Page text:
1. A close friend
2. A neutral person (someone you neither like nor dislike)
3. A difficult person (no need to start with the most difficult person, but someone whom you have a distaste for)

All beings, individuals, personalities, creatures (choose whatever word to describe all “beings” that you please; it may be helpful to break up this category into subcategories; i.e., all men, and then all women, all enlightened ones, and then, all unenlightened ones, all beings who are happy, and then all beings who are both happy and suffering, and all beings who are primarily suffering.

1. May s/he/it be safe and protected
2. May s/he/it be peaceful and happy
3. May s/he/it be healthy and strong
4. May s/he/it have ease of well-being (and accept all the conditions of the world)

Although one traditionally starts by offering metta for oneself and ends by offering metta to all beings, don’t expect to be able to immediately offer these phrases to all beings from the onset of your practice. We all struggle to offer this unconditional love to many people in our lives, and it’s truly difficult to include everyone, though this aspiration is reasonable if we’re committed to metta practice. Between these two categories—oneself and all beings—one should choose freely from any category or any number of categories. Categorical divisions serve only as tools to keep metta from overwhelming someone new to the practice. They should not create restrictions within the practice once one gains familiarity with it.

In truth, any one individual may fit into a number of different categories. This ambiguity should be expected and embraced. Awareness of our feelings towards another is always the first step in converting this energy into loving-kindness. Noticing a feeling of aversion, or indecisiveness, when evoking the image of a particular person in your practice does not mean you’re failing to offer metta. Rather, you’re leaping forward in your practice. According to Buddhist teachings, the worst plague a human being can suffer is one that s/he cannot identify, or does not even know exists. Similarly, aversions (and cravings) that lie below the level of conscious awareness fuel habit patterns of the mind that inevitably lead to suffering. So, as you peel away the layers of self, allow any negative emotions to arise so that you can actively replace them with metta.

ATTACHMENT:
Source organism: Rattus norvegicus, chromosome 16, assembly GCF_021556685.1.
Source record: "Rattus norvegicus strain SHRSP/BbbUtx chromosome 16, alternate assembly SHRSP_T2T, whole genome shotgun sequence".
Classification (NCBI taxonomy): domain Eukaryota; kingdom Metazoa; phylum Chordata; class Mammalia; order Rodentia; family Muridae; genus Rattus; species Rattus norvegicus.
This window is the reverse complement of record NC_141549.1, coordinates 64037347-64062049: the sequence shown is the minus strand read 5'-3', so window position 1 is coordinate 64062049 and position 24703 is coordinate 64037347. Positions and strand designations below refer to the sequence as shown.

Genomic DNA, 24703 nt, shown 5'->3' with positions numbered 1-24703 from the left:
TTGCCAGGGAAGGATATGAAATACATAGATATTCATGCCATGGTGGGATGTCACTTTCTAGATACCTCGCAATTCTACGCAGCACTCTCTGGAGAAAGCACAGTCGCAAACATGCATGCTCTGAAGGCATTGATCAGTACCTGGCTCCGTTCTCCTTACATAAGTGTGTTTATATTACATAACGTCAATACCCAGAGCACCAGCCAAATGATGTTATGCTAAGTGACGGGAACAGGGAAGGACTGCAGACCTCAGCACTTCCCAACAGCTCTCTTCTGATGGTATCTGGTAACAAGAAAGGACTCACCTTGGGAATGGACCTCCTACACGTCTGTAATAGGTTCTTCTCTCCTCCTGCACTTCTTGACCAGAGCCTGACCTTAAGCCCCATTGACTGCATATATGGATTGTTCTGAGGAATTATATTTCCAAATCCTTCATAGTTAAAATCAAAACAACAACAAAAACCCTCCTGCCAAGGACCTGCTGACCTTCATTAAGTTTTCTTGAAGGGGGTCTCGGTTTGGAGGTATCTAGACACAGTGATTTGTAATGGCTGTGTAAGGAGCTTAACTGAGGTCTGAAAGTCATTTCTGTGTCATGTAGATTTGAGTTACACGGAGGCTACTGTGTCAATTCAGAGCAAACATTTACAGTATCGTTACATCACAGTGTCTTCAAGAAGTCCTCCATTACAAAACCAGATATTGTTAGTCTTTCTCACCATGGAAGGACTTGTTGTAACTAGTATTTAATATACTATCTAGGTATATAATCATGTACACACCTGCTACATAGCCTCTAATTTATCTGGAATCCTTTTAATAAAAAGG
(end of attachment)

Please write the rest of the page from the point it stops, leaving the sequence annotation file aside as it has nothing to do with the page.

May you be safe and protected
May you be peaceful and happy
May you be healthy and strong
May you have ease of well-being. (and accept all the conditions of the world)

You can practice here, now:

Resources for readers interested in learning more about metta:
Metta. The Philosophy and Practice of Universal Love by Acharya Buddharakkhita (1989). The Wheel Publication No. 365/366. Sri Lanka, Buddhist Publication Society (Available online at
Loving-Kindness. The Revolutionary Art of Happiness by Sharon Salzberg (1995). Boston: Shambhala

From website